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story.lead_photo.caption Kyle Jeney (center), a Fayetteville police officer, speaks Saturday with Leslie Spencer of Fayetteville at the library. The library created the second "Human Library of Fayetteville" where readers are able to "check out" one of 22 fellow residents to speak with them and learn about their life. Go to nwaonline.com/photos/ for today's photo gallery. (NWA Democrat-Gazette/Andy Shupe)

FAYETTEVILLE -- About 140 people flipped through the pages of others' lives Saturday at the Fayetteville Public Library.

The library featured the Human Library for the second time, giving participants an opportunity to enter into conversations with the potential to break down barriers, said Leah Frieden, assistant manager of the library's reference services department. The library first featured the event in 2018.

What’s happening?

Stay up to date on events and activities for all ages through the library’s online calendar at www.faylib.org/calendar .

Source: Staff report

The experience is inspired by a concept created by the Human Library Organization of Copenhagen, Denmark, according to the nonprofit organization's website. The organization began in 2000 and supports Human Library engagements in more than 80 countries annually.

The underlying theme of the experience is "unjudge someone," Frieden said, and is designed to create conversations between people portraying the roles of books and event attendees acting as readers.

"It's to encourage conversations with someone who you might not meet otherwise," she said. "The idea is to challenge some stereotypes and prejudices through person-to-person conversation and connection."

About 23 people volunteered to share the personal details of their lives as books through the experience, Frieden said. Participants included a person with a chronic illness, immigrants, a police officer, a firefighter, a blind person, a recovered alcoholic and cancer survivors.

"They are just people telling their own stories," she said.

The "human books" and readers entered into 15-minute conversations throughout the four-hour experience, Frieden said.

"It's a back-and-forth conversation too, it's not as though the book is delivering a canned speech," she said. "It's really a conversation with the reader, and they're able to ask questions."

Readers were provided with information on the "chapters" of each book's story so they could go directly to aspects of the book's experience that may interest them, Frieden said.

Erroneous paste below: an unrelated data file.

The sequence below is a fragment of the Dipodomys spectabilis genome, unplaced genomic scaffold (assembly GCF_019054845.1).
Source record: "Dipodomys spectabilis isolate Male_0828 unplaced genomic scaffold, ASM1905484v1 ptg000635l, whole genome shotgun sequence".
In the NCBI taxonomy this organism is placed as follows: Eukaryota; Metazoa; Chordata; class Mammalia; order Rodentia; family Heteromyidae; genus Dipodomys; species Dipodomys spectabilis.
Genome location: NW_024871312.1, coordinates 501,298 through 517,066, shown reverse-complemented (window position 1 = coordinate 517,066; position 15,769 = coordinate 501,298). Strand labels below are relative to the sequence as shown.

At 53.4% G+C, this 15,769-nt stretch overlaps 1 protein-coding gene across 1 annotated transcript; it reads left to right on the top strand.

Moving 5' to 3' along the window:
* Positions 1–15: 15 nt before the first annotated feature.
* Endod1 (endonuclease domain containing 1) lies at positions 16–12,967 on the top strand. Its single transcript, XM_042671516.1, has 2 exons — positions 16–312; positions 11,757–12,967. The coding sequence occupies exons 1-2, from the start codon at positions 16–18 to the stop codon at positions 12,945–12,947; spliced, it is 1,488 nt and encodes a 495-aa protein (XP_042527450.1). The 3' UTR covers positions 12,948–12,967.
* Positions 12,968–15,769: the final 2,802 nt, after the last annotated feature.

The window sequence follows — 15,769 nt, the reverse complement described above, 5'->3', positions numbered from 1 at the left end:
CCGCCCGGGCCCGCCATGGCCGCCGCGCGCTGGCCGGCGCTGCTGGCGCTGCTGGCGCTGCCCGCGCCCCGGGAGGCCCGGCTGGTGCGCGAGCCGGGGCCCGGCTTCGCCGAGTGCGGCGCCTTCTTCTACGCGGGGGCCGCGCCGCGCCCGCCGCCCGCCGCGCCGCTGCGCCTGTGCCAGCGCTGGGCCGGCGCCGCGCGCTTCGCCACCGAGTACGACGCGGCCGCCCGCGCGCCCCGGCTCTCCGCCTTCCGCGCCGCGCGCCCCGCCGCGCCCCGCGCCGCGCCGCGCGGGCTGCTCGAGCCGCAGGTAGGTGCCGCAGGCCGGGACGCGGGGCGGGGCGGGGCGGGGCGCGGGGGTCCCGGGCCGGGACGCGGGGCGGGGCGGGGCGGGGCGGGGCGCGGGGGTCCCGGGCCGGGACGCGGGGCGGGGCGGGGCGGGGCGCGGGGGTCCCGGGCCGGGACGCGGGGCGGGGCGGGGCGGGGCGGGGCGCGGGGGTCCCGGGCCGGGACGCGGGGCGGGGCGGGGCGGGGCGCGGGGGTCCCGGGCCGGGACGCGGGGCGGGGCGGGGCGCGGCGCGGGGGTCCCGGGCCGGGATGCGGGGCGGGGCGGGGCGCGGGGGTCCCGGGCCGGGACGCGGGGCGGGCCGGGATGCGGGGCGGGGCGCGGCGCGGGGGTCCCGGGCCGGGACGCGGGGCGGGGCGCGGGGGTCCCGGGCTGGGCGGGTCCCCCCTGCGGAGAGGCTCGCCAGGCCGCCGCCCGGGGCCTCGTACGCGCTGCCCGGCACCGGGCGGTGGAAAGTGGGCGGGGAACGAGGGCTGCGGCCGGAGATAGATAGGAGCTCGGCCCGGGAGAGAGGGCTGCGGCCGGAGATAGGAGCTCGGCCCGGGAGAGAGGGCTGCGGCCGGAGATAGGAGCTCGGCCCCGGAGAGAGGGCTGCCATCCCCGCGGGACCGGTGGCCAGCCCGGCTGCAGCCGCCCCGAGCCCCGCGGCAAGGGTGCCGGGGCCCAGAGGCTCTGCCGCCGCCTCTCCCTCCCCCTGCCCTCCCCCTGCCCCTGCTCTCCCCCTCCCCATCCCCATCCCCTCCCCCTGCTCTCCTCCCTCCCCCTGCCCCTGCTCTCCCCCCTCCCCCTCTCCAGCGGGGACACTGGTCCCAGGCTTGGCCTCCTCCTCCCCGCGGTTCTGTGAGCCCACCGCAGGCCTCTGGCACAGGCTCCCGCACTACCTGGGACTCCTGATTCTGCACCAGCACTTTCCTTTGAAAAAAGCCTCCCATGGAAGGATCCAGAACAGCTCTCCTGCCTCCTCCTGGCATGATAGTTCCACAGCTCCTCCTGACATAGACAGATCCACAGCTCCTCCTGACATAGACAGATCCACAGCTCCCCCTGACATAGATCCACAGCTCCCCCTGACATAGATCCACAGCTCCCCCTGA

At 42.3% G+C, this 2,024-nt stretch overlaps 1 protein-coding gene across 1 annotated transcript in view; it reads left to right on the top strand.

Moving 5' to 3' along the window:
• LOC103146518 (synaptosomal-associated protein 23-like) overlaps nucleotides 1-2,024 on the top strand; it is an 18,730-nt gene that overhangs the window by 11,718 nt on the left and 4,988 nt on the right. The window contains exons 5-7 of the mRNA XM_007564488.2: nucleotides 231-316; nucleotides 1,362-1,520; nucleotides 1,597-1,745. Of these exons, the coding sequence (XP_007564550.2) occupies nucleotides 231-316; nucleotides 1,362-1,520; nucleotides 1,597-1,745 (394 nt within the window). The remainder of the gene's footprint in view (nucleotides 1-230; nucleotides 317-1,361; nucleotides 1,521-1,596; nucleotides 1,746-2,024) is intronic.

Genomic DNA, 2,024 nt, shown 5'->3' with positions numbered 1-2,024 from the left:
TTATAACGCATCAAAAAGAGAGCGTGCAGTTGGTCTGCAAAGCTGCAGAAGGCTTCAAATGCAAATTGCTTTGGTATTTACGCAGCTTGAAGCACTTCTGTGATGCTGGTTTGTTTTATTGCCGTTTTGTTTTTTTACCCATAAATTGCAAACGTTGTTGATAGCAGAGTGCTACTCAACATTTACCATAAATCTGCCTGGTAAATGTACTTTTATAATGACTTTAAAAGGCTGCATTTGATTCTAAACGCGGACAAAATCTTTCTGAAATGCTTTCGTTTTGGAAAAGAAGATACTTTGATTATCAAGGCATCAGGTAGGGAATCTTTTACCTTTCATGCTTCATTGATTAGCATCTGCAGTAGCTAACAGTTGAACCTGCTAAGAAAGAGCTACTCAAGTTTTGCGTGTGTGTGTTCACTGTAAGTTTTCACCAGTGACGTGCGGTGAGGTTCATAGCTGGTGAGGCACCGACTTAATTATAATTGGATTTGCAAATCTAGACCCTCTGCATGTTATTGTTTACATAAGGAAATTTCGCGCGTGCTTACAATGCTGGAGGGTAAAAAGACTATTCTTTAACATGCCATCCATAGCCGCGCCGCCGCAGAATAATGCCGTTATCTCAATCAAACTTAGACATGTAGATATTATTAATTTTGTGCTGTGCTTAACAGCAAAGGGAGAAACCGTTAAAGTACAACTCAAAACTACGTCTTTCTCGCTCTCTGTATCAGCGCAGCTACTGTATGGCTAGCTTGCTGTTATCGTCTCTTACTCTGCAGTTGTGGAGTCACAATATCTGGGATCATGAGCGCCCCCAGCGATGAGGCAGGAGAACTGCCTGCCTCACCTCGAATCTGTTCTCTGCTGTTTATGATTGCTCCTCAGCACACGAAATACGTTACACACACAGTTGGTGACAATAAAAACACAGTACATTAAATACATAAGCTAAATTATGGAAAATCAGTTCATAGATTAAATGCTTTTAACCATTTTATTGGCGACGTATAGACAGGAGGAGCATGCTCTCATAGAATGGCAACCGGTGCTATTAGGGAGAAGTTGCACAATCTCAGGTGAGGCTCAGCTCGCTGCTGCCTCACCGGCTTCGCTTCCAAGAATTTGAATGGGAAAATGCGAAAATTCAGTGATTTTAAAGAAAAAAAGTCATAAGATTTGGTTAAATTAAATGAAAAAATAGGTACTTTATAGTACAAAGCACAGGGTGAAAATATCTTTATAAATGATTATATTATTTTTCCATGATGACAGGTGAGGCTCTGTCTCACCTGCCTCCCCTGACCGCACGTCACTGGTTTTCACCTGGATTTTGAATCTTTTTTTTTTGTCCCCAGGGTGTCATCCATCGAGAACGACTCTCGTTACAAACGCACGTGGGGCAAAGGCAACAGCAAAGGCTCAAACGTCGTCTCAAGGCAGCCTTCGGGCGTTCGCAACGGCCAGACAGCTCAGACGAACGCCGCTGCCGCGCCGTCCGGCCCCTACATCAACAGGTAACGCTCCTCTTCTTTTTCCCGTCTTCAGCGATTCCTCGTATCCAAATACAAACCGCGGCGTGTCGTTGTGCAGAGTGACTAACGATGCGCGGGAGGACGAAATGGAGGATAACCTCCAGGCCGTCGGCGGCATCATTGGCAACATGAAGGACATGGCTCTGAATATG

"If there's a particular aspect of their story that they're interested in they can jump right to that," she said.

Debbie Halbert of Fayetteville and Kevin Frazier of Cave Springs participated as a book called "The Awakening" at the event, Halbert said. The best friends met when Frazier became Halbert's manager years before.

Halbert has since retired, and Frazier said he continues to work as the global culture, diversity and inclusion strategy director for Walmart.

Halbert shared her personal experiences as someone who grew up as a white person without a lot of exposure to the black community, she said. Her understanding of the community grew greatly as she got to know Frazier, a black man, better.

"I came to see problems that I didn't realize existed, and it's changed the way I interact with the world," Halbert said, adding her daughter also adopted two children of color. "The way I grandparent and the way I see the world they face has changed. So, I'm very, very grateful that this awakening happened for me."

Gerald and Amy Lamont of Fayetteville participated in the event as readers of "The Awakening."

"This is just such an amazing experience -- to go and meet several groups of strangers and connect with them," Gerald Lamont said. "It's a strong bonding experience."

There's value in having dialogue with others to learn their stories, Amy Lamont said.

"I think if we would get to know each other a little better and kind of be more on the same side, rather than on opposite sides, we'd find out that we're actually more like each other than we think," she said.

The library is a safe place to have such conversations, Frieden said.

"As time goes on with libraries and people have more access to information from home, we're kind of becoming more of a community meeting center and a community hub," she said. "It's a good, neutral place in the community for people to meet and have conversations."

There's value in sitting down with someone to learn about their personal story, Frieden said.

"Being face to face with another human person just breeds a lot of empathy and understanding," she said.

Continuing to have such conversations has the potential to influence change, Frazier said.

"I think the greatest threat to our nation today is the fact that either we have forgotten or we never knew how to have a dialogue," he said. "If we can just dialogue, I think half of our problems would go away."

Such conversations could have ripple effects going beyond Fayetteville, Frieden said.

"We're just hoping that it will make the community at large both realize and embrace the diversity of Northwest Arkansas and be more inclusive to people who you might initially perceive as different or other from you," she said.

NW News on 01/26/2020

Print Headline: 'Human Library' turns lives into open books

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